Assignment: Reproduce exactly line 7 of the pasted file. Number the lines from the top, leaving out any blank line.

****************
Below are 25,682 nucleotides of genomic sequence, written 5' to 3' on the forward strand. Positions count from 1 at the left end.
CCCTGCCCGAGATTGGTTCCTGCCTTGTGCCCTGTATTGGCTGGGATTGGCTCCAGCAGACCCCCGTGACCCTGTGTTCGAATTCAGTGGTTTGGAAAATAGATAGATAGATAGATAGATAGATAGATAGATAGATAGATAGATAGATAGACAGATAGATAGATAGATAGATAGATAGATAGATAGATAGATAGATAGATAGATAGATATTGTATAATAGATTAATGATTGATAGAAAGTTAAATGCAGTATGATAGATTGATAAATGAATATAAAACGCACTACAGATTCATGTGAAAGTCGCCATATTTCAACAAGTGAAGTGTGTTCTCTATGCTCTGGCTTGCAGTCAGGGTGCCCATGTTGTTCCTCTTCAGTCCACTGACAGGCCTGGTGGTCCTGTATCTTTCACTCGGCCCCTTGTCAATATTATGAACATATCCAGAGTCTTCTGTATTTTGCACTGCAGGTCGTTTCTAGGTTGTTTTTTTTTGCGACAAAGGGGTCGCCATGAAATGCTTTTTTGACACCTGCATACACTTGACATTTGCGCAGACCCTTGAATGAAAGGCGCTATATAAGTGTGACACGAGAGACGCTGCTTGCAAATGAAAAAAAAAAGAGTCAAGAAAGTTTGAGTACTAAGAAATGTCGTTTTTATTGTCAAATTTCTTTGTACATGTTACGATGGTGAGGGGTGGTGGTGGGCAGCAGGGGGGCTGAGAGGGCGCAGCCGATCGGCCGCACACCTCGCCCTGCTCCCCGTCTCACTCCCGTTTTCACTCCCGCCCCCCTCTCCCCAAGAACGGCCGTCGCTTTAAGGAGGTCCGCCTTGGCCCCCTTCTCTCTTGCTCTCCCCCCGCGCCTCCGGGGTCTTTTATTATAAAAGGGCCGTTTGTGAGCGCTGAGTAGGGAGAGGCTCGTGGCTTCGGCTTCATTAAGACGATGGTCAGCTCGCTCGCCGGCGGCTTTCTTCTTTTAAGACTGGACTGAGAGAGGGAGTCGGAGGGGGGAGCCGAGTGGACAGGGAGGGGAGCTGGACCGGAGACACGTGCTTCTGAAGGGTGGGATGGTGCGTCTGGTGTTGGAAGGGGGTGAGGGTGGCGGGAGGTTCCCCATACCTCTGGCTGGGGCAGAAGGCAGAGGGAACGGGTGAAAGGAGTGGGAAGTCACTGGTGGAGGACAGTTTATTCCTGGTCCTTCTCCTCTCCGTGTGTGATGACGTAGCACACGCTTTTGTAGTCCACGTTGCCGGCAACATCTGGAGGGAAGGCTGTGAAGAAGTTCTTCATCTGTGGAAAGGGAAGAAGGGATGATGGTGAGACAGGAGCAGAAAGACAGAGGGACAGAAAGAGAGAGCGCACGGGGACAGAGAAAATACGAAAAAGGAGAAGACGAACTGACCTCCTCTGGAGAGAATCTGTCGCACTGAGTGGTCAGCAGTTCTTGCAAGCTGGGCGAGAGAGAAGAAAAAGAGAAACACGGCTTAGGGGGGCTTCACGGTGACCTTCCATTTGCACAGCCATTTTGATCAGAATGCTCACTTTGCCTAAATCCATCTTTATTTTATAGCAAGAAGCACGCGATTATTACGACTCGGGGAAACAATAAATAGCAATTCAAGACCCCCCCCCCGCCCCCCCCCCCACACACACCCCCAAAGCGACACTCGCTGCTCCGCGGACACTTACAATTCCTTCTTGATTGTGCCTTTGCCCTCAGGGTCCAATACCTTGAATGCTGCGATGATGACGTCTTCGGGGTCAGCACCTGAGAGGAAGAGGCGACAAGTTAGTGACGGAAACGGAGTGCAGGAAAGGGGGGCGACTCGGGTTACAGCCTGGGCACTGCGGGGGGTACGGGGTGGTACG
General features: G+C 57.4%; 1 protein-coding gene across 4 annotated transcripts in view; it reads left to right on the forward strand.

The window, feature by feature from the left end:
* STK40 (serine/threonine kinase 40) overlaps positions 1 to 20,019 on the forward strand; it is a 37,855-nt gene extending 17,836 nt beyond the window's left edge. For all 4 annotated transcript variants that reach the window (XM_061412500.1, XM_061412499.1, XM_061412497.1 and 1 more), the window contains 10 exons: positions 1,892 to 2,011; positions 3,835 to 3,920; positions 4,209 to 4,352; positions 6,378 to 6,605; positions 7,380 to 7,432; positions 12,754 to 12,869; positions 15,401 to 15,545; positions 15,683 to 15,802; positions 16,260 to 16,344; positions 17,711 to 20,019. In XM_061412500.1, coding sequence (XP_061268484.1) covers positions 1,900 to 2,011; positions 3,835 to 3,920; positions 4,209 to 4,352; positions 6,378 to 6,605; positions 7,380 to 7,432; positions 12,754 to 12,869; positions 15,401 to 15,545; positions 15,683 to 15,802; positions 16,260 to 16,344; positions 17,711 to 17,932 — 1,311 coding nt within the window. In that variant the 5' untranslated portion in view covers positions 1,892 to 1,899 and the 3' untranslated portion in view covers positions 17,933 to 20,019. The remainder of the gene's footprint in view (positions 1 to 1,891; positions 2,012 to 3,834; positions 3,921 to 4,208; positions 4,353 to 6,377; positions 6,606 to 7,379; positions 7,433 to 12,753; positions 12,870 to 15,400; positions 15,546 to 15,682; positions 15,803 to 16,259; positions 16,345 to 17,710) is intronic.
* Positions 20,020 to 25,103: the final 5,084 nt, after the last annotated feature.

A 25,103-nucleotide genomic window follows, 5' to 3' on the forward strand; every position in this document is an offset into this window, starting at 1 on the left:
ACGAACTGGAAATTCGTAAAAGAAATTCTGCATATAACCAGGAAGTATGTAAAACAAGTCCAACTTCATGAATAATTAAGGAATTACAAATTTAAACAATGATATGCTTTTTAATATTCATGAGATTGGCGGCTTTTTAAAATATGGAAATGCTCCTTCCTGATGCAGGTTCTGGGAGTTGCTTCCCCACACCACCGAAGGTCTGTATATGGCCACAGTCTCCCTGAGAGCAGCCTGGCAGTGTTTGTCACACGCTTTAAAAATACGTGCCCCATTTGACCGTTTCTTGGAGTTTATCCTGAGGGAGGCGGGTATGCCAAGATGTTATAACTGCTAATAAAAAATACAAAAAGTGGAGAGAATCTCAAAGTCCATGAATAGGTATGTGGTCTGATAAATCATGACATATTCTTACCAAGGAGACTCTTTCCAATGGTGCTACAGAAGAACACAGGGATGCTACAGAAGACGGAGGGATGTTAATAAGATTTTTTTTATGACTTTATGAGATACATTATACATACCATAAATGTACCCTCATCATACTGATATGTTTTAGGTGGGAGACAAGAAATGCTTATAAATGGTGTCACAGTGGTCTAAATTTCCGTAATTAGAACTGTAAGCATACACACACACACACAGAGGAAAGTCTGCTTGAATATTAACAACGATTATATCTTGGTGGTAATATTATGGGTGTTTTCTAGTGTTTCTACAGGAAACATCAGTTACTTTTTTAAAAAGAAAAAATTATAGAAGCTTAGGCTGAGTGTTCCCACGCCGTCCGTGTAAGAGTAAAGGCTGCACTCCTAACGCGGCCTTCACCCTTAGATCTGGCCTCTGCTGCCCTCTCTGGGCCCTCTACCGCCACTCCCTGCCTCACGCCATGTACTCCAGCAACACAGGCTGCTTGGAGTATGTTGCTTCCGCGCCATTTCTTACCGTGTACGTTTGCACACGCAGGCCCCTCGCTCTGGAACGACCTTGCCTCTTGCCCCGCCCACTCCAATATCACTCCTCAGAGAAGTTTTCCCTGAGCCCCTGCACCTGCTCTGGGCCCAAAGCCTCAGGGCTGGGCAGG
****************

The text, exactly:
A 25,103-nucleotide genomic window follows, 5' to 3' on the forward strand; every position in this document is an offset into this window, starting at 1 on the left: